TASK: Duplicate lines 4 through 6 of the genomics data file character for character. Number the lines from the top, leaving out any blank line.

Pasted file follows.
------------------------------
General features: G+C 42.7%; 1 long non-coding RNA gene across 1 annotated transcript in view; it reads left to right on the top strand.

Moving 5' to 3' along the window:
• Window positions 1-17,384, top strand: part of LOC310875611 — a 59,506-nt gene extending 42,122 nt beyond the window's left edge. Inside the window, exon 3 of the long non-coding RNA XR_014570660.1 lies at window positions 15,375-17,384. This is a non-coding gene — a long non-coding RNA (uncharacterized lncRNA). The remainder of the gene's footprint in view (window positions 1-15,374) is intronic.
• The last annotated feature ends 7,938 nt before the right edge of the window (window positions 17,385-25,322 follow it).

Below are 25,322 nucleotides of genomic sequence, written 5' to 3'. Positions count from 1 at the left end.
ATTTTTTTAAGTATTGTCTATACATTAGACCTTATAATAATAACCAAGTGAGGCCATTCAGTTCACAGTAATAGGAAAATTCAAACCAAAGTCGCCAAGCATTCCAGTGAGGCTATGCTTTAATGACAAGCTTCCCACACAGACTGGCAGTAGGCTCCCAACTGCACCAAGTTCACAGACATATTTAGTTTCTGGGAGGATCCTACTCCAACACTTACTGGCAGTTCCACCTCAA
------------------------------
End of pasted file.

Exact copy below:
• The last annotated feature ends 7,938 nt before the right edge of the window (window positions 17,385-25,322 follow it).

Below are 25,322 nucleotides of genomic sequence, written 5' to 3'. Positions count from 1 at the left end.
ATTTTTTTAAGTATTGTCTATACATTAGACCTTATAATAATAACCAAGTGAGGCCATTCAGTTCACAGTAATAGGAAAATTCAAACCAAAGTCGCCAAGCATTCCAGTGAGGCTATGCTTTAATGACAAGCTTCCCACACAGACTGGCAGTAGGCTCCCAACTGCACCAAGTTCACAGACATATTTAGTTTCTGGGAGGATCCTACTCCAACACTTACTGGCAGTTCCACCTCAA